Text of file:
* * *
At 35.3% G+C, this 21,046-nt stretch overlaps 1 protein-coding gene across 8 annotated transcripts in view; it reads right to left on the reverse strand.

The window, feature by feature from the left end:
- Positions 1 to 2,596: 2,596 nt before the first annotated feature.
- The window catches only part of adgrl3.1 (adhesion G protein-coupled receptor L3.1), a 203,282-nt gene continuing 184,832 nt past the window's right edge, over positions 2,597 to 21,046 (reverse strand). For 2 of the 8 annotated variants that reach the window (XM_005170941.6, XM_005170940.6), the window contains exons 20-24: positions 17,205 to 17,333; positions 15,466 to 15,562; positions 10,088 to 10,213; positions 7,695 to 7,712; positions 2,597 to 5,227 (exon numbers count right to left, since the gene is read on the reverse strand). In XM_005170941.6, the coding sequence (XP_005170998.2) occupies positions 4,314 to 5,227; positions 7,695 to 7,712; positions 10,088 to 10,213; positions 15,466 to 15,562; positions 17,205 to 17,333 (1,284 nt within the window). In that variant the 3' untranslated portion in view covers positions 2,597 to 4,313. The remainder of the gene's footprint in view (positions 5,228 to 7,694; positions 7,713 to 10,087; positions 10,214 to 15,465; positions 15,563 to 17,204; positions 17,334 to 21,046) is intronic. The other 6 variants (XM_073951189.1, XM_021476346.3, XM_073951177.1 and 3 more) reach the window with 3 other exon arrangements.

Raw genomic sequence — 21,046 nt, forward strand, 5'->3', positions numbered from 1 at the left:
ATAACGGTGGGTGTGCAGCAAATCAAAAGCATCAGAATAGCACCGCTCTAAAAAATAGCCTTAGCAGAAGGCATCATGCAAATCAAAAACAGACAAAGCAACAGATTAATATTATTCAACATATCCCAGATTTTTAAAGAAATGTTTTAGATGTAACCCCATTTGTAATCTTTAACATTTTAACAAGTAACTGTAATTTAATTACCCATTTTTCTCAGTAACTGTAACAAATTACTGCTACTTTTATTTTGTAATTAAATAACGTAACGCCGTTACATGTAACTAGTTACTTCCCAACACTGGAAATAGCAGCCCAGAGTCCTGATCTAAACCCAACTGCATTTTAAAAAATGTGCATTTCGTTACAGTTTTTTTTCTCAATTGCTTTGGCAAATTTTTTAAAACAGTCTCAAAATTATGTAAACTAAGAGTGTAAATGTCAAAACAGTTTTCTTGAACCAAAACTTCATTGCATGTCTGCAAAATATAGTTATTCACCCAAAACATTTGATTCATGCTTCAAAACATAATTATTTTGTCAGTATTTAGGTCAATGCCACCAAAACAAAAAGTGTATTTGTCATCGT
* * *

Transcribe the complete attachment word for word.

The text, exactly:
At 35.3% G+C, this 21,046-nt stretch overlaps 1 protein-coding gene across 8 annotated transcripts in view; it reads right to left on the reverse strand.

The window, feature by feature from the left end:
- Positions 1 to 2,596: 2,596 nt before the first annotated feature.
- The window catches only part of adgrl3.1 (adhesion G protein-coupled receptor L3.1), a 203,282-nt gene continuing 184,832 nt past the window's right edge, over positions 2,597 to 21,046 (reverse strand). For 2 of the 8 annotated variants that reach the window (XM_005170941.6, XM_005170940.6), the window contains exons 20-24: positions 17,205 to 17,333; positions 15,466 to 15,562; positions 10,088 to 10,213; positions 7,695 to 7,712; positions 2,597 to 5,227 (exon numbers count right to left, since the gene is read on the reverse strand). In XM_005170941.6, the coding sequence (XP_005170998.2) occupies positions 4,314 to 5,227; positions 7,695 to 7,712; positions 10,088 to 10,213; positions 15,466 to 15,562; positions 17,205 to 17,333 (1,284 nt within the window). In that variant the 3' untranslated portion in view covers positions 2,597 to 4,313. The remainder of the gene's footprint in view (positions 5,228 to 7,694; positions 7,713 to 10,087; positions 10,214 to 15,465; positions 15,563 to 17,204; positions 17,334 to 21,046) is intronic. The other 6 variants (XM_073951189.1, XM_021476346.3, XM_073951177.1 and 3 more) reach the window with 3 other exon arrangements.

Raw genomic sequence — 21,046 nt, forward strand, 5'->3', positions numbered from 1 at the left:
ATAACGGTGGGTGTGCAGCAAATCAAAAGCATCAGAATAGCACCGCTCTAAAAAATAGCCTTAGCAGAAGGCATCATGCAAATCAAAAACAGACAAAGCAACAGATTAATATTATTCAACATATCCCAGATTTTTAAAGAAATGTTTTAGATGTAACCCCATTTGTAATCTTTAACATTTTAACAAGTAACTGTAATTTAATTACCCATTTTTCTCAGTAACTGTAACAAATTACTGCTACTTTTATTTTGTAATTAAATAACGTAACGCCGTTACATGTAACTAGTTACTTCCCAACACTGGAAATAGCAGCCCAGAGTCCTGATCTAAACCCAACTGCATTTTAAAAAATGTGCATTTCGTTACAGTTTTTTTTCTCAATTGCTTTGGCAAATTTTTTAAAACAGTCTCAAAATTATGTAAACTAAGAGTGTAAATGTCAAAACAGTTTTCTTGAACCAAAACTTCATTGCATGTCTGCAAAATATAGTTATTCACCCAAAACATTTGATTCATGCTTCAAAACATAATTATTTTGTCAGTATTTAGGTCAATGCCACCAAAACAAAAAGTGTATTTGTCATCGT